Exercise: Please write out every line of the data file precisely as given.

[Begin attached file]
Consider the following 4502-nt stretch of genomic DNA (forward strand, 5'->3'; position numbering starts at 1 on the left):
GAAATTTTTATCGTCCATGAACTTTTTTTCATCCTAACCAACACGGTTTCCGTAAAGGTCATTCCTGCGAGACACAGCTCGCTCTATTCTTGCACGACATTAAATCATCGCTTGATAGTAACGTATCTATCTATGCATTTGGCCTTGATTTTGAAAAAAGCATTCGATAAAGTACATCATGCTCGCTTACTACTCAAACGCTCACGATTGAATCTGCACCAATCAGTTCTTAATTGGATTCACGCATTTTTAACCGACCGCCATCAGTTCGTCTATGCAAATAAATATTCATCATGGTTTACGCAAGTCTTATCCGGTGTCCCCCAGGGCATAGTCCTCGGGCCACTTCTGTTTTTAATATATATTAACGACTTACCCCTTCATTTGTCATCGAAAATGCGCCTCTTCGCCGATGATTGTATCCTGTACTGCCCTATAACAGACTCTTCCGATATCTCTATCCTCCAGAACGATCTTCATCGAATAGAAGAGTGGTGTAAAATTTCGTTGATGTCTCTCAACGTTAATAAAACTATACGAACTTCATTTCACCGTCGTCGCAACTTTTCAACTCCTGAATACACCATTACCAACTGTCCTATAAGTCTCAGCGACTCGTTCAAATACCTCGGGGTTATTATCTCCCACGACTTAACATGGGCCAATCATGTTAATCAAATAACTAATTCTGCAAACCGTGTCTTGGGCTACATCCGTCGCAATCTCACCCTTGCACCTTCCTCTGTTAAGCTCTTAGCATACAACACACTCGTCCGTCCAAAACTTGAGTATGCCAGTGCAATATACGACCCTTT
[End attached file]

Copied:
Consider the following 4502-nt stretch of genomic DNA (forward strand, 5'->3'; position numbering starts at 1 on the left):
GAAATTTTTATCGTCCATGAACTTTTTTTCATCCTAACCAACACGGTTTCCGTAAAGGTCATTCCTGCGAGACACAGCTCGCTCTATTCTTGCACGACATTAAATCATCGCTTGATAGTAACGTATCTATCTATGCATTTGGCCTTGATTTTGAAAAAAGCATTCGATAAAGTACATCATGCTCGCTTACTACTCAAACGCTCACGATTGAATCTGCACCAATCAGTTCTTAATTGGATTCACGCATTTTTAACCGACCGCCATCAGTTCGTCTATGCAAATAAATATTCATCATGGTTTACGCAAGTCTTATCCGGTGTCCCCCAGGGCATAGTCCTCGGGCCACTTCTGTTTTTAATATATATTAACGACTTACCCCTTCATTTGTCATCGAAAATGCGCCTCTTCGCCGATGATTGTATCCTGTACTGCCCTATAACAGACTCTTCCGATATCTCTATCCTCCAGAACGATCTTCATCGAATAGAAGAGTGGTGTAAAATTTCGTTGATGTCTCTCAACGTTAATAAAACTATACGAACTTCATTTCACCGTCGTCGCAACTTTTCAACTCCTGAATACACCATTACCAACTGTCCTATAAGTCTCAGCGACTCGTTCAAATACCTCGGGGTTATTATCTCCCACGACTTAACATGGGCCAATCATGTTAATCAAATAACTAATTCTGCAAACCGTGTCTTGGGCTACATCCGTCGCAATCTCACCCTTGCACCTTCCTCTGTTAAGCTCTTAGCATACAACACACTCGTCCGTCCAAAACTTGAGTATGCCAGTGCAATATACGACCCTTT